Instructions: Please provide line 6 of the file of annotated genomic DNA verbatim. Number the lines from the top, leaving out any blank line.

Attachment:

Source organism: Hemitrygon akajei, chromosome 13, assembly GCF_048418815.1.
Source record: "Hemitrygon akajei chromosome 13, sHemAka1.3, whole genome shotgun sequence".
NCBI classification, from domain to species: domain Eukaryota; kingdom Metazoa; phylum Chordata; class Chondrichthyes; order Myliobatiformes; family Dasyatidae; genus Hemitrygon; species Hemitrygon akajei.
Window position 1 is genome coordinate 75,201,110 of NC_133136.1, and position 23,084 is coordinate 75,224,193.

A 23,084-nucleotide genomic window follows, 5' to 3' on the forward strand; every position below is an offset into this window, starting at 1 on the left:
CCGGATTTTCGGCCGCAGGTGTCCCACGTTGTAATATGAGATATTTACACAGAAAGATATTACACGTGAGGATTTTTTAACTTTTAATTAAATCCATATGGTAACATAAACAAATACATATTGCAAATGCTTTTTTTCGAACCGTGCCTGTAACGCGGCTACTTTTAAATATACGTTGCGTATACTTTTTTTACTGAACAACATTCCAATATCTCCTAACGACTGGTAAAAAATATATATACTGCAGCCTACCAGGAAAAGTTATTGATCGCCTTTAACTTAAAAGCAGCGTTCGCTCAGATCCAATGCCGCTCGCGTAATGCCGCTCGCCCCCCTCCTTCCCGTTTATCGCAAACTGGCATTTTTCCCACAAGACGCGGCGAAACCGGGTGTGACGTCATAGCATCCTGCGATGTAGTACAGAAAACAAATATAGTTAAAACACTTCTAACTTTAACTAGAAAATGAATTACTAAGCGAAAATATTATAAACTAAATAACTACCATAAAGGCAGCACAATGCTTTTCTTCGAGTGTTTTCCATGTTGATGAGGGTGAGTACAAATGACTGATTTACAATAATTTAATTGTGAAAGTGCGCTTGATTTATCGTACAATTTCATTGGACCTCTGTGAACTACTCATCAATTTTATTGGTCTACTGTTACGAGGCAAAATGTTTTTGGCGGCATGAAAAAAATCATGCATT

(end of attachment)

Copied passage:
CCGGATTTTCGGCCGCAGGTGTCCCACGTTGTAATATGAGATATTTACACAGAAAGATATTACACGTGAGGATTTTTTAACTTTTAATTAAATCCATATGGTAACATAAACAAATACATATTGCAAATGCTTTTTTTCGAACCGTGCCTGTAACGCGGCTACTTTTAAATATACGTTGCGTATACTTTTTTTACTGAACAACATTCCAATATCTCCTAACGACTGGTAAAAAATATATATACTGCAGCCTACCAGGAAAAGTTATTGATCGCCTTTAACTTAAAAGCAGCGTTCGCTCAGATCCAATGCCGCTCGCGTAATGCCGCTCGCCCCCCTCCTTCCCGTTTATCGCAAACTGGCATTTTTCCCACAAGACGCGGCGAAACCGGGTGTGACGTCATAGCATCCTGCGATGTAGTACAGAAAACAAATATAGTTAAAACACTTCTAACTTTAACTAGAAAATGAATTACTAAGCGAAAATATTATAAACTAAATAACTACCATAAAGGCAGCACAATGCTTTTCTTCGAGTGTTTTCCATGTTGATGAGGGTGAGTACAAATGACTGATTTACAATAATTTAATTGTGAAAGTGCGCTTGATTTATCGTACAATTTCATTGGACCTCTGTGAACTACTCATCAATTTTATTGGTCTACTGTTACGAGGCAAAATGTTTTTGGCGGCATGAAAAAAATCATGCATT